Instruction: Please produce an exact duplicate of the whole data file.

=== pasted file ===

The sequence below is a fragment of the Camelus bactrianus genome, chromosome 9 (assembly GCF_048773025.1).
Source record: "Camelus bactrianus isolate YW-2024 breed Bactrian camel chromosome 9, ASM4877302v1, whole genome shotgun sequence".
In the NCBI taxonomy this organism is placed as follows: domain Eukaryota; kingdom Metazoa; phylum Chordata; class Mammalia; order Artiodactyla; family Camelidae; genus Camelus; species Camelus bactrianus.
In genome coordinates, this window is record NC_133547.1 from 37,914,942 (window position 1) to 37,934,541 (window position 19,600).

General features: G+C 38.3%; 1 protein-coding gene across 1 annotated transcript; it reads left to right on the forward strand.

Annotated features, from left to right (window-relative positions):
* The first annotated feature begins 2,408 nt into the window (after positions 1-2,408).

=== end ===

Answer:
The sequence below is a fragment of the Camelus bactrianus genome, chromosome 9 (assembly GCF_048773025.1).
Source record: "Camelus bactrianus isolate YW-2024 breed Bactrian camel chromosome 9, ASM4877302v1, whole genome shotgun sequence".
In the NCBI taxonomy this organism is placed as follows: domain Eukaryota; kingdom Metazoa; phylum Chordata; class Mammalia; order Artiodactyla; family Camelidae; genus Camelus; species Camelus bactrianus.
In genome coordinates, this window is record NC_133547.1 from 37,914,942 (window position 1) to 37,934,541 (window position 19,600).

General features: G+C 38.3%; 1 protein-coding gene across 1 annotated transcript; it reads left to right on the forward strand.

Annotated features, from left to right (window-relative positions):
* The first annotated feature begins 2,408 nt into the window (after positions 1-2,408).